Cairo - Post Report Question and Answers

What types of jobs do most expatriate spouses/partners have? Locally based or telecommuting? Full-time or part-time? Can you comment on local salary scales?

We both work at the Embassy, but I know some spouses telecommute, some work on the local economy as teachers. I don't know what local salaries are like but I imagine they are not great. - Jun 2018


This is a sore spot among embassy spouses - and rightfully so! The embassy in Cairo is large and there are jobs available in the embassy but obtaining a security clearance takes a very long time. With the current hiring freeze, things are getting worse. I know a few spouses who waited six months or longer to find work within the embassy, some were not able to find anything at all or they had to wait so long for their clearances that they were not able to begin working until very late in their tours. Working on the local economy will require approval from the Chief of Mission, with heavy input from RSO, and it's not guaranteed to be approved. Local wages are very low and most jobs on the local economy will require Arabic. - Sep 2017


I worked locally. It depends on your field. You likely will not earn much, but it's a chance to experience life there at a deeper level. It's a big city with a lot of opportunities. - Jan 2016


Hmmm...not so much, except through the Dmbassy or the schools, or the American University of Cairo (AUC). A lot of companies have shrunk their footprint and there is bilateral work agreement between the US and Egypt. - Jan 2016


Yes. There are teaching jobs, EFM jobs (I'm part-time at USAID in Education), online jobs, etc. I suggest looking right away, though, if you want to work. The interview process and security clearance process both take time. - Oct 2014


I don't know. I know of people working in schools. - Aug 2014


Some NGO's and American University of Cairo. Many major U.S. companies, although this footprint is shrinking... - Aug 2014


Some. That's always tough. There are a TON of schools in Cairo - and some pay decent salaries - but the commute might be a pain. There are fewer IGOs than in many other posts, but they exist. Jobs with the UN and private sector also. - May 2014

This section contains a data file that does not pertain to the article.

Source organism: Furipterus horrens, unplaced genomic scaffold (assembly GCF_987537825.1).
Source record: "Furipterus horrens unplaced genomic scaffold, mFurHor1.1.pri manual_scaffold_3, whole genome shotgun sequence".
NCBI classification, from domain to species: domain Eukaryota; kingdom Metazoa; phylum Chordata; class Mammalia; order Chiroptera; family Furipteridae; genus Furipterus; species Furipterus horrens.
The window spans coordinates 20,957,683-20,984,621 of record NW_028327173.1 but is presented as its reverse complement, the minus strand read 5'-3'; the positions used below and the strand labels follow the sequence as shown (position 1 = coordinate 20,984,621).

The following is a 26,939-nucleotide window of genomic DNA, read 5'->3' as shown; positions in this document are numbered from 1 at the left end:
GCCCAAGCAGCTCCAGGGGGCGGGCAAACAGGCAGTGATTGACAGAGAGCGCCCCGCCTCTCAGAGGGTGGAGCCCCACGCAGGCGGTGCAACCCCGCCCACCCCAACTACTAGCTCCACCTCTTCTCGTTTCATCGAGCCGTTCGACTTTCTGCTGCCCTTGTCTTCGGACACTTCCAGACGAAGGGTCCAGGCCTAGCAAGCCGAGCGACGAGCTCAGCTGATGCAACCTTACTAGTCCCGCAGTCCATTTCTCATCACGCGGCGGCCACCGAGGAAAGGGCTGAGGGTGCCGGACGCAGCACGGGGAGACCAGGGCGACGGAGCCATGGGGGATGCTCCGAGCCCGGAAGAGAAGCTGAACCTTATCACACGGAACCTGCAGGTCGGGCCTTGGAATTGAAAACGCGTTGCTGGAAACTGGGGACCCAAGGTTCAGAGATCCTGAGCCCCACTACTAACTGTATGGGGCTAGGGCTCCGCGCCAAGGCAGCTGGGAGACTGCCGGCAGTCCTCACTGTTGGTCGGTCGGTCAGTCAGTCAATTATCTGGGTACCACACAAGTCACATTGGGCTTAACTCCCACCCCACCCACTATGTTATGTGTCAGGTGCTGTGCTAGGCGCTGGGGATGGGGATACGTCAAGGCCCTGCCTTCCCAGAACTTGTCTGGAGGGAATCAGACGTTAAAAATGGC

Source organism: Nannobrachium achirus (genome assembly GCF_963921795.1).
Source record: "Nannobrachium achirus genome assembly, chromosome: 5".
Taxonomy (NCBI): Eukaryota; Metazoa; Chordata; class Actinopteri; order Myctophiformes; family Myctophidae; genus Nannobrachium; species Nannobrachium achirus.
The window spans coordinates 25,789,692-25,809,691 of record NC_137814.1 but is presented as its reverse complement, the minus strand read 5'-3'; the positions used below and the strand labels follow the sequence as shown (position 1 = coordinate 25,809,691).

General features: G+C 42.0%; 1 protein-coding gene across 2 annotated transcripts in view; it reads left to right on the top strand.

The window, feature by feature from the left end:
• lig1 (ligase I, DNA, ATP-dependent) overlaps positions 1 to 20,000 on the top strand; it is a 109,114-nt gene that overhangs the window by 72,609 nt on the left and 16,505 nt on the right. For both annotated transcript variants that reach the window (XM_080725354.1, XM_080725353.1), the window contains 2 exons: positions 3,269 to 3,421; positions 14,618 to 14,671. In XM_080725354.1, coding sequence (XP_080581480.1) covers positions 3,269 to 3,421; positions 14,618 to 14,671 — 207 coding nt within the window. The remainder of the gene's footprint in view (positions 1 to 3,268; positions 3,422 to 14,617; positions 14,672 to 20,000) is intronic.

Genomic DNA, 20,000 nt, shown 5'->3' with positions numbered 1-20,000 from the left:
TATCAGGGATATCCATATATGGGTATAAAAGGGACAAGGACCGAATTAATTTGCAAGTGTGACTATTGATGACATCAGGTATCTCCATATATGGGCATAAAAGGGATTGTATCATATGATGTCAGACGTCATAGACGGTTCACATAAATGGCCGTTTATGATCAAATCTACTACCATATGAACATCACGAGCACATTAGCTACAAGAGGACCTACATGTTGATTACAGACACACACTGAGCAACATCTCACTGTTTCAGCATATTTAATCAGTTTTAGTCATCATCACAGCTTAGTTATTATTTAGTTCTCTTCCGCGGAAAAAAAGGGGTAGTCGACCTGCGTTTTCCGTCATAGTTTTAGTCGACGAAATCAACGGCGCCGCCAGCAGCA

Local expat jobs exist, but are rare. - Apr 2014


Mixed. - Mar 2014


Not unless you want to work for 50 cents an hour. Lots of spouses get jobs at the embassy though. - Jul 2013


None at all. - Jun 2013


Not really, although there are some in CAC. - Jun 2013


No. - May 2013


No. - May 2013


Nope. - May 2013


The key problem for most folks in terms of jobs on the local economy seems to be the pay scale. Unless folks come in to Cairo as "out-of-country" contractors, employers will typically try to hire them on at a local pay scale, which is incredibly low. Among the USG community, many spouses choose to work in the mission, but these positions are generally poorly paid and "scut work" in nature. The embassy doesn't seem to have an interest in making better use of the skill sets that family members bring (or in reimbursing them at a US pay level). Other family members find employment at either CAC or, in a few cases, at the American University in Cairo. - Feb 2013


No. - Feb 2013


Not really unless you like working for less than minimum wage. If you have free time, there are lots of volunteer opportunities. - Mar 2013


No. - Mar 2013


No, absolutely not. - Feb 2013


There are plenty of jobs available for foreigners, but wages are pretty low. - Jan 2013


Not that I've seen. - Nov 2012


No, unless you speak some Arabic, or are willing to work for VERY little salary. - Sep 2011


If you are a diplomatic family member, you can work in the local market, otherwise, your employer will have to apply for a work permit on your behalf and many are willing to do so. There are many positions as English language instructors, editors, report writers, consultants, journalists, and other types of jobs, but it is very much about networking and knowing people who will refer you. It is more difficult to find jobs at higher pay levels, since there are so many expatriates available. - Jul 2011


Not really, their hard to come by and work out. Your best bet is looking at the schools. - Jun 2011


Yes, lots. - Sep 2010


I would say yes. - Jun 2010


There are a lot of EFM positions at the embassy and at USAID, as well as some positions at NGOs and teaching positions. There is a coordinator at the embassy who works with EFMs to help them find jobs. - Dec 2009


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